Stop me if you’ve heard this one: Haru watches some on-screen entertainment and catches an kid exuding tons of personality sporting an App Drive. Investigating further, Haru and Gatchmon meet the kid and are overwhelmed when they act the same in real life. Persistence reveals a softer side, but before too long a completely unrelated Appmon starts making a mess of everything. The new App Driver apprealizes their buddy for the first time to defeat it, and along the way we learn they were actually quite boring until their App Drive showed up. I know, it’s all very… two episodes ago.
Tora’s introduction follows the exact same line as Eri’s. What makes this especially annoying is this line being far more specific than your generic debut formula. Stuff like “Haru saw their App Drive while they were performing on screen” and “they weren’t always this insane” shouldn’t be recurring themes, you know? For a series with such creativity in its enemy abilities and solutions to overcome them, only once have we been teased with remotely clever storytelling. Tora isn’t poised to be a bad character, but it’s hard to tell from the way he’s introduced.
There’s an interesting story somewhere in Torajiro. We’ve got a kid who feels pressure to continue the family tradition of tea ceremony, playing the obedient son until he’s enlightened to the world of Apptube and Musimon taps into a side that just wants to be free, say yes to everything, and have food companies pay him to taste their new meat buns on camera. Under threat of a cease & desist letter from the Takenouchi family for copyrighted backstory infringement, Dad’s actually kind of cool with this, allotting him time every so often to film videos… and maybe fill the koi pond with slime.
The trouble is in the cautious stalemate between Tora and his father. Tora clearly wants to let loose and be a kid and find his groove, but he isn’t rebelling against his fate. He’s careful to limit his fun to the constraints his father puts in place, and appropriately formal in requesting permission. His father, in turn, doesn’t abuse this by being too restrictive. He’s stoic about all this Apptube business and permits it in terms that honor tradition. But how does they really feel? There’s a lot of presumed tension in the air here, but the reality suggests a healthy and respectful compromise. Early on it’s hard to tell if that’s sweet or boring.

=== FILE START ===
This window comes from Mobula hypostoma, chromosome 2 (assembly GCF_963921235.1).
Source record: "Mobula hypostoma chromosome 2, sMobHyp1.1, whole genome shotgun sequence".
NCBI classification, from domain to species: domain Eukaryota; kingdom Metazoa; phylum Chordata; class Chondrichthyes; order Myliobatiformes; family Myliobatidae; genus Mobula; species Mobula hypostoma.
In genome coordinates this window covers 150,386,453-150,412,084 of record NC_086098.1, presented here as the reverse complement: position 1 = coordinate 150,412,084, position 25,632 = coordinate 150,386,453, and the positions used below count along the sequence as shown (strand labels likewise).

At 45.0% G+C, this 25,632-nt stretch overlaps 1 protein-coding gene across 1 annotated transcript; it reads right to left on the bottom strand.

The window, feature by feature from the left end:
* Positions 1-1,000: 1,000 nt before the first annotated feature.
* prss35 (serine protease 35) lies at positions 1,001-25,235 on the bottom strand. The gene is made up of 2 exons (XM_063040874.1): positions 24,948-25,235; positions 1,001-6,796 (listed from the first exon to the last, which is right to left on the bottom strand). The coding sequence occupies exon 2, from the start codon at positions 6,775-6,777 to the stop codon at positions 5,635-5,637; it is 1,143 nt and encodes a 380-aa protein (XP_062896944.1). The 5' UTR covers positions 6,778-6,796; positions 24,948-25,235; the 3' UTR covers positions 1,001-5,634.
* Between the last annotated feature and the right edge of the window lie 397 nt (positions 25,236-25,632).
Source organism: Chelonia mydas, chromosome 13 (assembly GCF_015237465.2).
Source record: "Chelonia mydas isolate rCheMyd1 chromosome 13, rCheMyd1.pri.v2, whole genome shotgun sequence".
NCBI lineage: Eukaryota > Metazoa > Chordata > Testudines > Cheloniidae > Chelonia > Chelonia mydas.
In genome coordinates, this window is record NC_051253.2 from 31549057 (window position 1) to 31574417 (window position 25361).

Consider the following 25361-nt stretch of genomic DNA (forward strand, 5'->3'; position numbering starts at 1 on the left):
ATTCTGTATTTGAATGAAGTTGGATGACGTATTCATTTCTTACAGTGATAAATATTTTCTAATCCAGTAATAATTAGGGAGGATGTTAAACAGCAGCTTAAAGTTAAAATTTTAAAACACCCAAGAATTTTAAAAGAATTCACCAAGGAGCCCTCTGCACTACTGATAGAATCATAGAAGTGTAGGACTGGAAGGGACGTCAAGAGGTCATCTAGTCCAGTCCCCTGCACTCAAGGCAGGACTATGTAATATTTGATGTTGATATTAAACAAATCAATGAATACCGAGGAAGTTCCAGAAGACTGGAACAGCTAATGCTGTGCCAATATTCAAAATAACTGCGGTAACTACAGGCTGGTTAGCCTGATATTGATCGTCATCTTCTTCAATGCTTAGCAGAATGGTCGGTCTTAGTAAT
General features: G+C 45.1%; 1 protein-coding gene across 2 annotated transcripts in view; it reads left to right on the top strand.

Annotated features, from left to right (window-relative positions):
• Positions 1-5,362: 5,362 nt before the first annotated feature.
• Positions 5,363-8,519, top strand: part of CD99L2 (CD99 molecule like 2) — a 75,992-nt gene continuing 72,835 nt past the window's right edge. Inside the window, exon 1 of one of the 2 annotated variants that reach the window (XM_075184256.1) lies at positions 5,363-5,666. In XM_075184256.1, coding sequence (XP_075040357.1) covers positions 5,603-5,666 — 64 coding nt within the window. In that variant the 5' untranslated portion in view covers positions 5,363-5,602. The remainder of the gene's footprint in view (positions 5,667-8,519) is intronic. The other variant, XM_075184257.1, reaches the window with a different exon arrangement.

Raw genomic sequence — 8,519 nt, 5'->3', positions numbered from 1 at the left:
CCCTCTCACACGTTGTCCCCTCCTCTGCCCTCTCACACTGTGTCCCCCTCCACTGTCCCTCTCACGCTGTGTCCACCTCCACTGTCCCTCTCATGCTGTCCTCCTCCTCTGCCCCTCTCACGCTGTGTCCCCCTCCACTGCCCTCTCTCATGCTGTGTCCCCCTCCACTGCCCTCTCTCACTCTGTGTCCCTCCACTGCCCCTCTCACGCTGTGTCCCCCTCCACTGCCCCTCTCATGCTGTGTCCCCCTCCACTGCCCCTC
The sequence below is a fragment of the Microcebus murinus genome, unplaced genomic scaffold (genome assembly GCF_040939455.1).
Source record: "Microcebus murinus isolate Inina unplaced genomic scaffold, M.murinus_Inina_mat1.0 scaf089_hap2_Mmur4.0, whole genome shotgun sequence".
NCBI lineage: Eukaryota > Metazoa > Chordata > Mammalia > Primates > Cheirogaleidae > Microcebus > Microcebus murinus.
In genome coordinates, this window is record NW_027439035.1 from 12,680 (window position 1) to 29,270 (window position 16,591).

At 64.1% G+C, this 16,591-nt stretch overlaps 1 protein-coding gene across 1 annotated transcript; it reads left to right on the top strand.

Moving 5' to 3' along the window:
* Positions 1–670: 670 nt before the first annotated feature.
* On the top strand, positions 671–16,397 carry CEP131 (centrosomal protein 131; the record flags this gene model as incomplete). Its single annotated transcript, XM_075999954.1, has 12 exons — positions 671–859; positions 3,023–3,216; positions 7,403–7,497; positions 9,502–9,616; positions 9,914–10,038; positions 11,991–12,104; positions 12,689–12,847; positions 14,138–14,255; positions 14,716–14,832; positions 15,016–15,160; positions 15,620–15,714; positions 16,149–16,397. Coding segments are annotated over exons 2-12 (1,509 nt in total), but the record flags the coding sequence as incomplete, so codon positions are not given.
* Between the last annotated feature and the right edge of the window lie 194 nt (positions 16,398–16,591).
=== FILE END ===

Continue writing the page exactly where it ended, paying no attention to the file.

Musimon pulling Tora out of his shell and unleashing Astora on the unsuspecting public still qualifies as sweet. After a drone from Definitely Not Amazon delivers his App Drive, sheltered, resigned Tora proceeds to have the day of his life. Perhaps it’s odd that for someone pushing so hard to get Tora to find his own groove, Musimon and Astora are in lockstep pretty much everywhere, down to the synchronized dances and catchphrases. It still gets a pass since partners are generally supposed to be on the same page anyway and it’s a nice switch from Haru and Gatchmon being compatible opposites. Tora needs more convincing that their relationship is more than a one-day fling, and as trite and played out as Musimon slow-clapping his way into his heart is, it still sort of works. Even if we don’t know how committed he is to tea ceremony, this kid resists so hard before finally succumbing to the groove.
It’s a shame it took a cool concept of an enemy like Watchmon to bring all this out. Not that we don’t want our enemies to be cool, but some episodes call for more limited or niche apps to mess things up, while someone like Watchmon had the potential to be used in a more expansive way when the focus can be all on him. An Appmon with the power to alter clocks and timers… save it for something serious that can occupy a whole episode! The ability to mess with time itself could give Haru and company a real challenge. Instead, he inexplicably elects not to fight his adversaries and instead shows them some home movies. That doesn’t even feel like something that should be in his repertoire. If you need to do that to get Tora’s flashback to us, at least burn something less interesting like an app based on Facebook Memories. Watchmon deserved better.
My Grade: C-
- It’s inexplicable that Astora would bite down on his App Drive as a joke, but it’s not like anyone told him (or Eri) that these were unique devices with powers that should have been secret. The worst consequence he’d face is commenters wondering what that thing was and where they can get one.
- After realizing that Astora continues his shtick in the real world (even bothering random classmates with it), Gatchmon notes to himself that, yes, there are things he doesn’t find “groovy.” Far as he could tell, Astora thought everything was totally awesome.
- On that note… groovy, huh? It’s a tough catchphrase to try to translate, but you’d think the subbers would pick a word that a Gen Z kid would actually use non-ironically.
- Just on seeing Watchmon, Haru gets his hopes up that it could be another Seven Code. Just seven Appmon in the entire world, Haru’s averaging one out of three collected, and he’s optimistic about that impossibly high rate improving.
- Watchmon has some strangely broad powers. Infecting countdown timers on laptops is fine and changing clocks makes sense, but he’s also seen changing the amount of stoppage time in a soccer game. Those are static display boards that don’t actually have a timing function.
- Iemoto is a grand master of a particular Japanese art form, responsible for the school that teaches it. It’s usually passed on within the family. Sora had the same thing going on with flower arranging in Adventure.
- “No Musimon, No Life” is spun from Tower Records motto “No Music, No Life.” It appears on a big sign outside the Tower Records store in Shibuya, replicated in Digimon Cyber Sleuth.
- The second Tora unlocks his App Drive, his hair curls out into Astora mode.
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